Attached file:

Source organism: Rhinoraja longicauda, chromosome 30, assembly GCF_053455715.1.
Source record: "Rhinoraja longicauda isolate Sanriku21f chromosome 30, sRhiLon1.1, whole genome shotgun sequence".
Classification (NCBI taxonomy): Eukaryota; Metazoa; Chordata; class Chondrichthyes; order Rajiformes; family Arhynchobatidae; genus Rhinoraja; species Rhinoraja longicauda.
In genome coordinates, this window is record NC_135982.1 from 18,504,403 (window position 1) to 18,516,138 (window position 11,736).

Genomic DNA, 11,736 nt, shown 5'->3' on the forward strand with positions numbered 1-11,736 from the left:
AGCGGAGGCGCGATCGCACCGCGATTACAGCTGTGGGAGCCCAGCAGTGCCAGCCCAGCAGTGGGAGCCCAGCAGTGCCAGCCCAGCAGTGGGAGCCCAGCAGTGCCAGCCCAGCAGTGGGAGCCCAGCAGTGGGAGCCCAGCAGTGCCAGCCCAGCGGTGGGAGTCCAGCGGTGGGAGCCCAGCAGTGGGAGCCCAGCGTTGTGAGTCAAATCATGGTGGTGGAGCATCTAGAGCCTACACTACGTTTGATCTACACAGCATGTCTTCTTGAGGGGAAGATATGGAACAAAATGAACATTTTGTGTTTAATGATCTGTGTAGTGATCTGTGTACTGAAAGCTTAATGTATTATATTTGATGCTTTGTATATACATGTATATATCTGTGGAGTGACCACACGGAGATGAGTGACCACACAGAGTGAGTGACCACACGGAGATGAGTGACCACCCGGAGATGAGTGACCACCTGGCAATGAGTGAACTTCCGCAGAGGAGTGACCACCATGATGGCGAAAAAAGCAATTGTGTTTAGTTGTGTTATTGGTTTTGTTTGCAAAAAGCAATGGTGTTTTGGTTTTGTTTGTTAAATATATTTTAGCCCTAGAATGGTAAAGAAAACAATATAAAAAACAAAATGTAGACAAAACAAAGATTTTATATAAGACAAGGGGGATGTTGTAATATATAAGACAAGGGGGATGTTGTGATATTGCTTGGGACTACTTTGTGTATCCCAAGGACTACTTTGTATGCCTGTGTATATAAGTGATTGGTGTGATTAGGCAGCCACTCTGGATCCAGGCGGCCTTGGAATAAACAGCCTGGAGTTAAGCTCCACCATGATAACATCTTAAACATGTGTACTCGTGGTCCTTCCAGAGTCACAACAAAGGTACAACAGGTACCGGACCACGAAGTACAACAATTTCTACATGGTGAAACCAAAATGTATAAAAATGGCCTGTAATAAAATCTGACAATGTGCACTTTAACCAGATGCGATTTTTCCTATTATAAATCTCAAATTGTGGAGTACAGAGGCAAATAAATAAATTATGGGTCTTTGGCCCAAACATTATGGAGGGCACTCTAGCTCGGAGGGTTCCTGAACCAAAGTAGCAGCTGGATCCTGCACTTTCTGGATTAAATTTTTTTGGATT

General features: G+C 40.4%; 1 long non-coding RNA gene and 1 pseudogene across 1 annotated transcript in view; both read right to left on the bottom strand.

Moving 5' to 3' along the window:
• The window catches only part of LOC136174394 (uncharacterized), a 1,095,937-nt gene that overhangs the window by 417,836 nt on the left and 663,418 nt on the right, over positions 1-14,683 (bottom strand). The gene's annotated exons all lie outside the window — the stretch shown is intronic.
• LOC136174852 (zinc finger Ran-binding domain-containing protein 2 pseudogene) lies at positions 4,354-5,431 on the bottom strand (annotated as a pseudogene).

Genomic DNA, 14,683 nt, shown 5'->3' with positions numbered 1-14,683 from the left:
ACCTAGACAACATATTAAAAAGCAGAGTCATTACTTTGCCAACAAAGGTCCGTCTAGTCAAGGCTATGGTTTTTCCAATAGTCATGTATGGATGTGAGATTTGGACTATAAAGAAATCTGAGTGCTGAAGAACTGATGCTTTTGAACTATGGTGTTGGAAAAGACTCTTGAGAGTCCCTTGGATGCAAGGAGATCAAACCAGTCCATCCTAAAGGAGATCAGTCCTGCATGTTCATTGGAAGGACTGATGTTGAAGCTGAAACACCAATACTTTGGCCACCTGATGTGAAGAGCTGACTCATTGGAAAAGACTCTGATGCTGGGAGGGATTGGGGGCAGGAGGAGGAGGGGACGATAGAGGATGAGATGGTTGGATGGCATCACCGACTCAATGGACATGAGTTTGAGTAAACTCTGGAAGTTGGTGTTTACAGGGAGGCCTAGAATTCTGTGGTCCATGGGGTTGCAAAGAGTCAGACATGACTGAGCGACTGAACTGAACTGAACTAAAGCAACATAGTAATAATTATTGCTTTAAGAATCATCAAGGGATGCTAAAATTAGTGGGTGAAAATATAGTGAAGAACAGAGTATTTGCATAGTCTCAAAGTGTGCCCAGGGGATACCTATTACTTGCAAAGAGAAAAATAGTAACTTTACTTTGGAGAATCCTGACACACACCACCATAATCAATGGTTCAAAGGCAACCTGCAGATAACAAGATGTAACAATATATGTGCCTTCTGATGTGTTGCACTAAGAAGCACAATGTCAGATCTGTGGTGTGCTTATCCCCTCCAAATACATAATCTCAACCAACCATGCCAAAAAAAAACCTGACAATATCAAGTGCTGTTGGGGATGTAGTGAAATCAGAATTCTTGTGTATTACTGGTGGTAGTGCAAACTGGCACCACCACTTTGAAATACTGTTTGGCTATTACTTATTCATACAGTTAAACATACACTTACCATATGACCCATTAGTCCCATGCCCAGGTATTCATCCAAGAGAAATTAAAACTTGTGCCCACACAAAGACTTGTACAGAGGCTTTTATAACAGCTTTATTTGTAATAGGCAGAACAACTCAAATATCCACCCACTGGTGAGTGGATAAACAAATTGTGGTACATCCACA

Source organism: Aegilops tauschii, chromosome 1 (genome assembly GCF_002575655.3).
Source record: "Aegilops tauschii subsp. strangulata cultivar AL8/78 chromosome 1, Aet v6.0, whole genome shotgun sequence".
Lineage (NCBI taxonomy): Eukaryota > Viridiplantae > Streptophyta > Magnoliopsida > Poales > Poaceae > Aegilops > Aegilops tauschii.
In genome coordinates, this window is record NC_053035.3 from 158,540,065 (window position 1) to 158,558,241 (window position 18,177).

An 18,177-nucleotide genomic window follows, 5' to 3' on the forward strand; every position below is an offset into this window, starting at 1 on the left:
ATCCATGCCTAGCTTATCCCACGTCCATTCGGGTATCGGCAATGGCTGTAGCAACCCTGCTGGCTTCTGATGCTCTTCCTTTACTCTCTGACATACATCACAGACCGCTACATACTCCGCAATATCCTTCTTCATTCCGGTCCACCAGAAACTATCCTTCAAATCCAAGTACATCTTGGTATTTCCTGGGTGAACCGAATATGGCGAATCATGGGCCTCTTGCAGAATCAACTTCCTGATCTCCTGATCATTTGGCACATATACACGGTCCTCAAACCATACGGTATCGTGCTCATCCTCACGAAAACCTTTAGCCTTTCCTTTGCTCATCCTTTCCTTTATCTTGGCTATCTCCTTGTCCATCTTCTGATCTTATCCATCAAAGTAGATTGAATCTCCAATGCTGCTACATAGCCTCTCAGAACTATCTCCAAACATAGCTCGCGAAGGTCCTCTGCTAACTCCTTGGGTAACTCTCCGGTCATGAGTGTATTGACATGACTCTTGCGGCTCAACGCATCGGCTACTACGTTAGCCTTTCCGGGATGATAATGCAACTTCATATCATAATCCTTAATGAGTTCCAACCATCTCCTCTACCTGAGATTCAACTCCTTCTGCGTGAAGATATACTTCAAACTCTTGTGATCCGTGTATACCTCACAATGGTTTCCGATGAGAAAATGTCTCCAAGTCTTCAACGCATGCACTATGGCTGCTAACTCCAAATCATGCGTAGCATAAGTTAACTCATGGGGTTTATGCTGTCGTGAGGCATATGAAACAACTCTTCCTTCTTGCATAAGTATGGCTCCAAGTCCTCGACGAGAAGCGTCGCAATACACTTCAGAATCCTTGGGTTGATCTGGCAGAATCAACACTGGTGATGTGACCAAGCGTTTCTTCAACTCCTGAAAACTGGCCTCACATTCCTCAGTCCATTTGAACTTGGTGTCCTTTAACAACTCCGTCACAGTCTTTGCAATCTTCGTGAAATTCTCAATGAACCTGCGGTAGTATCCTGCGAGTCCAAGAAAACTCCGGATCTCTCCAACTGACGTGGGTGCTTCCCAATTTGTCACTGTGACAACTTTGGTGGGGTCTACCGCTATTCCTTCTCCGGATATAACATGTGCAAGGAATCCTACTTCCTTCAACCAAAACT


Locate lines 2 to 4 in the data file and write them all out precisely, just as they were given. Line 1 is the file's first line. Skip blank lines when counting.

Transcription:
Source record: "Rhinoraja longicauda isolate Sanriku21f chromosome 30, sRhiLon1.1, whole genome shotgun sequence".
Classification (NCBI taxonomy): Eukaryota; Metazoa; Chordata; class Chondrichthyes; order Rajiformes; family Arhynchobatidae; genus Rhinoraja; species Rhinoraja longicauda.
In genome coordinates, this window is record NC_135982.1 from 18,504,403 (window position 1) to 18,516,138 (window position 11,736).